Belf-Becker used to ‘getting things done’

Jackie Belf-Becker is a member of the Select Board. Photo by Spenser Hasak

Jackie Belf-Becker is experienced in Marblehead’s town government. She served for six years on the School Committee, including three as chair, and has been on the Select Board for 18 years, during ten of which she was chair.

She is hoping to add to her more than 20 years of experience on elected boards with a reelection to the Select Board this June.

“Having served on two elected boards, thirteen [years] as chair, I am well-versed in understanding town government, dealing with the public, and getting things done,” she said.

Like many others, Belf-Becker believes that the biggest issue currently facing Marblehead is the town budget. She believes that the town needs a balanced budget as well as a fair override, which is set to be voted on in the upcoming election. Though the town’s financial state has been faulty, she believes that it is trending in the right direction under new leadership from Town Administrator Thatcher Kezer, Finance Director Aleesha Nunley Benjamin, and Treasurer Rachel Blaisdell.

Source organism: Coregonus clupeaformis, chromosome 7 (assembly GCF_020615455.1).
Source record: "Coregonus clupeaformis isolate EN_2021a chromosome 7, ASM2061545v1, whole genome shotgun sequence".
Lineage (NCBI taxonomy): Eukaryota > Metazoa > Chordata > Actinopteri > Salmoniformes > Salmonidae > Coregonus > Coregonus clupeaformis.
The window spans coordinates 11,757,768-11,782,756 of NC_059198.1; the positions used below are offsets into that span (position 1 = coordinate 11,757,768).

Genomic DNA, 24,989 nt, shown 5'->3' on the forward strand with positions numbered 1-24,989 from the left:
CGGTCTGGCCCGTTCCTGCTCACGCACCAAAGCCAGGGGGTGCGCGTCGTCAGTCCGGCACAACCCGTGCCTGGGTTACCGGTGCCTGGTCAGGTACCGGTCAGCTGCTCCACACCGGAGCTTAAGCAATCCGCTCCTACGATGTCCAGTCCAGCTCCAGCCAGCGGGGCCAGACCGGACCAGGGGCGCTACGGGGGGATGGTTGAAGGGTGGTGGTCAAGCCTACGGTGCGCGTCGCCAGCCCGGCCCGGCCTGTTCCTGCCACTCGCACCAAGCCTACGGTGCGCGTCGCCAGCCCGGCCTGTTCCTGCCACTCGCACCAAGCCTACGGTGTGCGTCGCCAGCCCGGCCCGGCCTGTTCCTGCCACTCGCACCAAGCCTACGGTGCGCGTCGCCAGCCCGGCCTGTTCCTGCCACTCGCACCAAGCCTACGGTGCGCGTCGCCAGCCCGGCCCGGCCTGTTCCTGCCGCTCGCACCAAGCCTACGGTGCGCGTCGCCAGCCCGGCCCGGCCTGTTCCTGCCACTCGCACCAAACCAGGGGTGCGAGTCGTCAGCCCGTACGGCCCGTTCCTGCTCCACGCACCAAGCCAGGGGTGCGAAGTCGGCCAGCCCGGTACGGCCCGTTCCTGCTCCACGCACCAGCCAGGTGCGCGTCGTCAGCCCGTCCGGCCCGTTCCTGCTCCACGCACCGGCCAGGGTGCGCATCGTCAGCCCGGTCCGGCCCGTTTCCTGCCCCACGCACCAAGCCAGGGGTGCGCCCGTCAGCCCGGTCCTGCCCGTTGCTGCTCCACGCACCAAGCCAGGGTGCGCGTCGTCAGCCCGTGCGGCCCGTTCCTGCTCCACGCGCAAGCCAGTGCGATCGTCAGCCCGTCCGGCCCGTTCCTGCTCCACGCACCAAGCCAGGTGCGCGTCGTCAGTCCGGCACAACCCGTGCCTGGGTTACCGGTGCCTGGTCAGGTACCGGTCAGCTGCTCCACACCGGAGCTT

“Our financial house was not in order, but we put new management in place to fix it,” said Belf-Becker. “We have a new finance director, a new town administrator, so we’re in control going forward and we also have a new treasurer to actively manage all of our banking issues.”

When asked about transparency between town government and residents, a heavily-discussed topic in town, Belf-Becker said that it is improving, with more meetings becoming available online.

“Transparency is improving. Hybrid meetings are accessible. Additionally, there is transparency in most meetings, including the hybrid ones. We’ve transitioned to hybrid meetings to be more accessible and the website also provides much needed information as soon as its available,” she said.

Belf-Becker also said that new resources, such as software provided by budget-software company ClearGov, will make “the capital budget more transparent and user-friendly” to residents.

With the town’s overreliance on free cash, she said that the way the town was operating is not sustainable.

“We’re being open and transparent as to what and why there is a need for an override, and that’s to address the structural deficit,” Belf-Becker said. “We know there is much to be done and we’re pointed in the right direction and must stay on this path.”

With more than two decades of experience in municipal government, Belf-Becker also believes that each subdivision of the board is equally important when asked which ones need the most attention in the coming term. However, she said that keeping the town green and environmentally-friendly will be key.

“I believe that all the subdivisions appointed by the Select Board should be vetted and vital,” she said. “I think that they are all important, and I think the future of our town depends on our emphasis of sustainability, conservation, and protecting our waterfronts.”